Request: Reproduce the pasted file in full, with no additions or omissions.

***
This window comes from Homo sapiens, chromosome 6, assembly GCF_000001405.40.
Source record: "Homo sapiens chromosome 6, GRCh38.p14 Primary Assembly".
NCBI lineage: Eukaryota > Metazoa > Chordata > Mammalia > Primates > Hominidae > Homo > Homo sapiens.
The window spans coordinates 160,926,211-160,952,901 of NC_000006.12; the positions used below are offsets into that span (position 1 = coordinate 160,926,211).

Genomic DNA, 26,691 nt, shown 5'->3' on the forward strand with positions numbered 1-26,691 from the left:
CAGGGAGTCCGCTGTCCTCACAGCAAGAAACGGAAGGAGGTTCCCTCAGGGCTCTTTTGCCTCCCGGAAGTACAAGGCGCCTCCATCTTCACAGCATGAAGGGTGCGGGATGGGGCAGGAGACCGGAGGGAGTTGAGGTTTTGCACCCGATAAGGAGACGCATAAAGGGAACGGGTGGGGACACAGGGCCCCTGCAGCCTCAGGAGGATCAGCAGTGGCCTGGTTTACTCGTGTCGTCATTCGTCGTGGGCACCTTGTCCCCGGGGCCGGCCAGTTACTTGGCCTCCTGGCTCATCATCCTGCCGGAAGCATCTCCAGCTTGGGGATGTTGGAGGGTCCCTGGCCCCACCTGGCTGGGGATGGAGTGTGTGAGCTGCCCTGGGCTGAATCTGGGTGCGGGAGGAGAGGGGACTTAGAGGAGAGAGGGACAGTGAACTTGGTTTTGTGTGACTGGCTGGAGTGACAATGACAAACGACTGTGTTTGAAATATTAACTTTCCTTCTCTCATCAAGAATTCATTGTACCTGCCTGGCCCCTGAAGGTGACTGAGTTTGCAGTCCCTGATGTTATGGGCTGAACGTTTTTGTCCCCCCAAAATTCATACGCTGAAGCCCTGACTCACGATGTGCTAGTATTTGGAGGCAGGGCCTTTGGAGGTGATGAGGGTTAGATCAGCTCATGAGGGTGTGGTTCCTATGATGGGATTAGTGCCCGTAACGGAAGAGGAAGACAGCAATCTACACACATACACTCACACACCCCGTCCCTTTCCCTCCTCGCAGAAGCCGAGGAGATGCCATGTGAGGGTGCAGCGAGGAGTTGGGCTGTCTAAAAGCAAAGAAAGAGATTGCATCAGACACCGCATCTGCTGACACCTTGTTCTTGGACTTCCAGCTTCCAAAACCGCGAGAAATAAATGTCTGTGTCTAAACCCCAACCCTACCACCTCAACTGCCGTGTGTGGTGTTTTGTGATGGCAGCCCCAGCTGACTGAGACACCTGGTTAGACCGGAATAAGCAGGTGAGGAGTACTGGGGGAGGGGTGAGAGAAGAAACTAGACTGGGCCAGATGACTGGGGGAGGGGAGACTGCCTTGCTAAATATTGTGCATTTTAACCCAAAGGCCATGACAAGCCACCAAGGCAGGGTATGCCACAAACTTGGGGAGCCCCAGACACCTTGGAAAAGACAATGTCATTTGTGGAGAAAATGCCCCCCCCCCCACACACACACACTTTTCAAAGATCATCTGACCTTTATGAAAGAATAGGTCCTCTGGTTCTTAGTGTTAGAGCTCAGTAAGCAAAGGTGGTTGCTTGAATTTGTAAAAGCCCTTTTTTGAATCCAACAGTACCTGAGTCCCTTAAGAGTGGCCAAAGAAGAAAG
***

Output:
This window comes from Homo sapiens, chromosome 6, assembly GCF_000001405.40.
Source record: "Homo sapiens chromosome 6, GRCh38.p14 Primary Assembly".
NCBI lineage: Eukaryota > Metazoa > Chordata > Mammalia > Primates > Hominidae > Homo > Homo sapiens.
The window spans coordinates 160,926,211-160,952,901 of NC_000006.12; the positions used below are offsets into that span (position 1 = coordinate 160,926,211).

Genomic DNA, 26,691 nt, shown 5'->3' on the forward strand with positions numbered 1-26,691 from the left:
CAGGGAGTCCGCTGTCCTCACAGCAAGAAACGGAAGGAGGTTCCCTCAGGGCTCTTTTGCCTCCCGGAAGTACAAGGCGCCTCCATCTTCACAGCATGAAGGGTGCGGGATGGGGCAGGAGACCGGAGGGAGTTGAGGTTTTGCACCCGATAAGGAGACGCATAAAGGGAACGGGTGGGGACACAGGGCCCCTGCAGCCTCAGGAGGATCAGCAGTGGCCTGGTTTACTCGTGTCGTCATTCGTCGTGGGCACCTTGTCCCCGGGGCCGGCCAGTTACTTGGCCTCCTGGCTCATCATCCTGCCGGAAGCATCTCCAGCTTGGGGATGTTGGAGGGTCCCTGGCCCCACCTGGCTGGGGATGGAGTGTGTGAGCTGCCCTGGGCTGAATCTGGGTGCGGGAGGAGAGGGGACTTAGAGGAGAGAGGGACAGTGAACTTGGTTTTGTGTGACTGGCTGGAGTGACAATGACAAACGACTGTGTTTGAAATATTAACTTTCCTTCTCTCATCAAGAATTCATTGTACCTGCCTGGCCCCTGAAGGTGACTGAGTTTGCAGTCCCTGATGTTATGGGCTGAACGTTTTTGTCCCCCCAAAATTCATACGCTGAAGCCCTGACTCACGATGTGCTAGTATTTGGAGGCAGGGCCTTTGGAGGTGATGAGGGTTAGATCAGCTCATGAGGGTGTGGTTCCTATGATGGGATTAGTGCCCGTAACGGAAGAGGAAGACAGCAATCTACACACATACACTCACACACCCCGTCCCTTTCCCTCCTCGCAGAAGCCGAGGAGATGCCATGTGAGGGTGCAGCGAGGAGTTGGGCTGTCTAAAAGCAAAGAAAGAGATTGCATCAGACACCGCATCTGCTGACACCTTGTTCTTGGACTTCCAGCTTCCAAAACCGCGAGAAATAAATGTCTGTGTCTAAACCCCAACCCTACCACCTCAACTGCCGTGTGTGGTGTTTTGTGATGGCAGCCCCAGCTGACTGAGACACCTGGTTAGACCGGAATAAGCAGGTGAGGAGTACTGGGGGAGGGGTGAGAGAAGAAACTAGACTGGGCCAGATGACTGGGGGAGGGGAGACTGCCTTGCTAAATATTGTGCATTTTAACCCAAAGGCCATGACAAGCCACCAAGGCAGGGTATGCCACAAACTTGGGGAGCCCCAGACACCTTGGAAAAGACAATGTCATTTGTGGAGAAAATGCCCCCCCCCCCACACACACACACTTTTCAAAGATCATCTGACCTTTATGAAAGAATAGGTCCTCTGGTTCTTAGTGTTAGAGCTCAGTAAGCAAAGGTGGTTGCTTGAATTTGTAAAAGCCCTTTTTTGAATCCAACAGTACCTGAGTCCCTTAAGAGTGGCCAAAGAAGAAAG